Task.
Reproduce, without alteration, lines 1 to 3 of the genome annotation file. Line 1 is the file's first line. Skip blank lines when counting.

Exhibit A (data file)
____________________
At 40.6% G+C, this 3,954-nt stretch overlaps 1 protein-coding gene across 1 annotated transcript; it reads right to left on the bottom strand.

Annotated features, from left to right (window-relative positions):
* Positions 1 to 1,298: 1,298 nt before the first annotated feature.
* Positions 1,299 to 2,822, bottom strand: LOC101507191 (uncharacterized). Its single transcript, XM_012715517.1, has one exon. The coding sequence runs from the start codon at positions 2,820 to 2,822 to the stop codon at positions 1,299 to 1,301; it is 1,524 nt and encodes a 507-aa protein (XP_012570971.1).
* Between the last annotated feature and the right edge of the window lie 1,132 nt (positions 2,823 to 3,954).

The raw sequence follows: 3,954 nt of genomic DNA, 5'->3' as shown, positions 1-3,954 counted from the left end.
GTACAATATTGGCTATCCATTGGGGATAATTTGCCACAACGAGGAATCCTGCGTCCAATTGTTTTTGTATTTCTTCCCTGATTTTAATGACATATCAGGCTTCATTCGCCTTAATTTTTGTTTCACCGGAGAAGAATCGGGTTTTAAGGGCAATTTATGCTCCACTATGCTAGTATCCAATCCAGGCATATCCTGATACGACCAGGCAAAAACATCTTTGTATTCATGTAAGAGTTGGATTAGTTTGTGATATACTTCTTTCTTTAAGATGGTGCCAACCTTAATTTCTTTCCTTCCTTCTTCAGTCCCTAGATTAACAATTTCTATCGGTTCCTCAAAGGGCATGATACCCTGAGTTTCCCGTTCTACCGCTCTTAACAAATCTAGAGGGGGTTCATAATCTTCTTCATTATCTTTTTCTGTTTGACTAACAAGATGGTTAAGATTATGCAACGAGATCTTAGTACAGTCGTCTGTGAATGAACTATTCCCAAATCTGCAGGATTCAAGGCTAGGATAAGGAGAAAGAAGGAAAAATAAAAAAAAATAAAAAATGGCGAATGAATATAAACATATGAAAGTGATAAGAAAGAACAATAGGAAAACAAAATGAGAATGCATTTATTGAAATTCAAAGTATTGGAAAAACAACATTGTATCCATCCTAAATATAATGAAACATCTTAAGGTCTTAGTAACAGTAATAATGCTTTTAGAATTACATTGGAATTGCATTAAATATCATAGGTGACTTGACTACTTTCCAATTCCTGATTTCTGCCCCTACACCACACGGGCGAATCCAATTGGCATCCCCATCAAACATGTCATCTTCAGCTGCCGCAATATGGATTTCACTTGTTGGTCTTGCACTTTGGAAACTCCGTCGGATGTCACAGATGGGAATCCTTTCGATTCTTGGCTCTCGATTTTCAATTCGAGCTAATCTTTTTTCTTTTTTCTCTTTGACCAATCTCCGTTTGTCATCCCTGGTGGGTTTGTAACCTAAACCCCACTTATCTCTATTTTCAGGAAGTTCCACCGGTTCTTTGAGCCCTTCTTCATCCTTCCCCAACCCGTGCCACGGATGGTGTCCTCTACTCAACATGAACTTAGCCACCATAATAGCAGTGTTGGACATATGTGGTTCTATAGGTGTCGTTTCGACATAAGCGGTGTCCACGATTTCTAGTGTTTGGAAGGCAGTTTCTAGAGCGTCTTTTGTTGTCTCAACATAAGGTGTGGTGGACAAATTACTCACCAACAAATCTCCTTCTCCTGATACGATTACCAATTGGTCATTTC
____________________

At 40.6% G+C, this 3,954-nt stretch overlaps 1 protein-coding gene across 1 annotated transcript; it reads right to left on the bottom strand.

Annotated features, from left to right (window-relative positions):
* Positions 1 to 1,298: 1,298 nt before the first annotated feature.